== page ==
How Module

Lesson 11

Welcome to Week 2!

During this week you will cover the HOW module.  Again, please watch (and rewatch) the videos in order, at whatever pace is comfortable for you.

Also, remember to download the attached workbook, which is an interactive PDF.  There is a workbook exercise for each video—do them!  There is a high correlation with success in the program and engagement with the tools.  Again, after you complete the exercises in the PDF, you can save and/or print them for future use.

Good luck!


Welcome to Week 2!

During this week you will cover the HOW module.  Again, please watch (and rewatch) the videos in order, at whatever pace is comfortable for you.

Also, remember to download the attached workbook, which is an interactive PDF.  There is a workbook exercise for each video—do them!  There is a high correlation with success in the program and engagement with the tools.  Again, after you complete the exercises in the PDF, you can save and/or print them for future use.

Good luck!


0 thoughts on “How Module

  1. Hey Alyse! I watched video 1 from the How Module two days ago. Since then, I have been trying to go for foods that I really want each time I eat. Problem is, I seem to be eating way too much junk. I’ve had no desire for any healthier foods — and I worry that if this pattern continues, my diet will be totally out of whack. What can I do? Thanks.

    1. This is an interesting scenario. I have a few questions for you to think about.

      1) Are you always physically hungry when eat? Remember, when you are driven to eat for non-physical hunger reasons you are going to crave less nutritious food (ie. fruits and vegetables will not typically be appealing).

      2) Have you been focusing on how you feel physically AFTER eating? Highly processed foods that are rich in fat, sugar and sodium will often leave you feeling not so great physically after eating. You may also notice that shortly after eating them you feel a drop in your energy level and/or hungry again fairly quickly. Try to start noting how your food choices leave you feeling physically and how long they satiate you for. You don’t want to ONLY focus on taste when making food decisions.

      3) Do you truly feel like you have permission to eat what you call “junk” food whenever you want? If there is any part of you that feels like this freedom is going to be taken away from you soon you will continue to feel like you can’t get enough right now. It’s as if it is your last chance to get it in!

      If none of the above apply to you, then I would just continue to experiment with your food choices as you currently are. I promise that if you are eating for true physical hunger and eating mindfully, junk food will not be the only thing that appeals to you forever! Also, a few days or even weeks of eating a less nutritious diet is not going to create any nutrient deficiencies or imbalances in your body. Hang in there!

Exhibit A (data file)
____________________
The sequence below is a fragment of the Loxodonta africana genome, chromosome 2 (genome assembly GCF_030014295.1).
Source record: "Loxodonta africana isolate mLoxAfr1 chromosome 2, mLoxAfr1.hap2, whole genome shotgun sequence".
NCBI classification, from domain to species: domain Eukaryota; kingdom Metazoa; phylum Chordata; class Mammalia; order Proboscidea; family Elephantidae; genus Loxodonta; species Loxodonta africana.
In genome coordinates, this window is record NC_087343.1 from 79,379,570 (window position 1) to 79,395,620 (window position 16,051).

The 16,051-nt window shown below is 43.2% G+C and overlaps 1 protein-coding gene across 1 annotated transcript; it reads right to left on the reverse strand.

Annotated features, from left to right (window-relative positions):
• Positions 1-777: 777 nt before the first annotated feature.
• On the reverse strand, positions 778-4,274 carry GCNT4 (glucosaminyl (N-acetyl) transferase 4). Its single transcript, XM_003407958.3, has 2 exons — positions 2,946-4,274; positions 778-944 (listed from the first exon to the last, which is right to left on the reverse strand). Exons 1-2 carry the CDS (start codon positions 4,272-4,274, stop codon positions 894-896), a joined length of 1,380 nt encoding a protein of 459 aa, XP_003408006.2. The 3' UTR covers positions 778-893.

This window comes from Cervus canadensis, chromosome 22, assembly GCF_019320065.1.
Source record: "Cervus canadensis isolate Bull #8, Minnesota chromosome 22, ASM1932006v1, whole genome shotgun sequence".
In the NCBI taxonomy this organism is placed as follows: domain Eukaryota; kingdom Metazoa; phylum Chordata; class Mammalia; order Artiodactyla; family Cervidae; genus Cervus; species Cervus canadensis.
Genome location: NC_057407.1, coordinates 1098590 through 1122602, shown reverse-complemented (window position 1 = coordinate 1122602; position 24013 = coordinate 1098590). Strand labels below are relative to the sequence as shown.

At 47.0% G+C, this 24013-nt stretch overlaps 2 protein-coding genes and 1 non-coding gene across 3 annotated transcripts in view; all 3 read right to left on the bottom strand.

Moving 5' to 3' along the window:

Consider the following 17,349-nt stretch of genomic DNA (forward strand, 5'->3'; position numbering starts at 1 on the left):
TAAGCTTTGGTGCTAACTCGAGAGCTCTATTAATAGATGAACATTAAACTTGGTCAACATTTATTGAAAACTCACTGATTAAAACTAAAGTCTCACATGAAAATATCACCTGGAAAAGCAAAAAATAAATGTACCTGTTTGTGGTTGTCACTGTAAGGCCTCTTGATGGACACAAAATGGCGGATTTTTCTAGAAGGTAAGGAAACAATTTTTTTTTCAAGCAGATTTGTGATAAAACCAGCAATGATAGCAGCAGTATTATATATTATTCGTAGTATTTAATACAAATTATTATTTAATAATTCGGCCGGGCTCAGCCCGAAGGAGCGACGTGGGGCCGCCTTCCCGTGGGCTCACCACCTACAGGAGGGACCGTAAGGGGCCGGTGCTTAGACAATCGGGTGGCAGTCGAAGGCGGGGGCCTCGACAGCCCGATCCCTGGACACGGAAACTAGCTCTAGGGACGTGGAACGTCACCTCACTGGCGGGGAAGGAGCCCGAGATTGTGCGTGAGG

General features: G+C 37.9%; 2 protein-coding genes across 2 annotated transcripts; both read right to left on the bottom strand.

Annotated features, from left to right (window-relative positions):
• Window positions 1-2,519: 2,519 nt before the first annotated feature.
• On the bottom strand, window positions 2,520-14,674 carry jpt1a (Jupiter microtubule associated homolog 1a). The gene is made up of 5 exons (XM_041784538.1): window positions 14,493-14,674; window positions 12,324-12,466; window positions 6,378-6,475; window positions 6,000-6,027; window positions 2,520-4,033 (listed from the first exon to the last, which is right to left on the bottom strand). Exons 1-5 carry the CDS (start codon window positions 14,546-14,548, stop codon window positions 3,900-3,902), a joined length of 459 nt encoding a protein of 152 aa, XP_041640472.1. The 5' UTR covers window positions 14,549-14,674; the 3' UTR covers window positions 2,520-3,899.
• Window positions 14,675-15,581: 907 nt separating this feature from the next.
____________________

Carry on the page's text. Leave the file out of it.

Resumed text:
1. This was so helpful. Now that you mention it, I realize that I haven’t been focusing on how tired and uncomfortably full I feel after eating this way. I’m going to try and keep that in mind from now on, thanks.

  2. Hi Alyse,

    Loved the info presented in the How module and thank you for all your quick and insightful responses to my questions. In regards to the work environment- I have a question. I am an actress and on set they have tables filled with food all day long for cast and crew. It is a major pitfall of mine and causes me to overeat when I am bored or want to socialize . Often times, the caterer will bring food on a platter and offer it to me and those on set creating a sensory hunger reaction, especially if others around me are eating as well. Do you have any advice for this particular situation? It always is one of the main factors of my weight gain during filming. Thank you.

    1. I am so glad that you enjoyed the HOW module! Constantly being surrounded by food in your work environment can definitely make it more difficult to stay mindful of your hunger and food intake. Your best defense for challenging sensory hunger is to utilize the STOP acronym and set an “intention” before automatically grabbing food laid out in front of you. Recognizing what type of hunger you are experiencing BEFORE you start to eat is very powerful. If you conclude that you are experiencing sensory hunger, remind yourself that you have the option to eat if you want OR you could put some food aside for later on when you are physically hungry again. If you decide to eat, the objective is to stay very mindful and present so you can get as much sensory enjoyment as you possible from the food. Taste and savor each bite that you put in your mouth.

      The biggest problems for most people in this situation are that they either feel compelled to eat because others are, they feel like they are breaking a rule by eating when they are not hungry or eating foods they don’t think are super nutritious OR they eat mindlessly-just shoveling food into their mouths on autopilot – all of these situations lead them to over-eat and end up feeling uncomfortably full.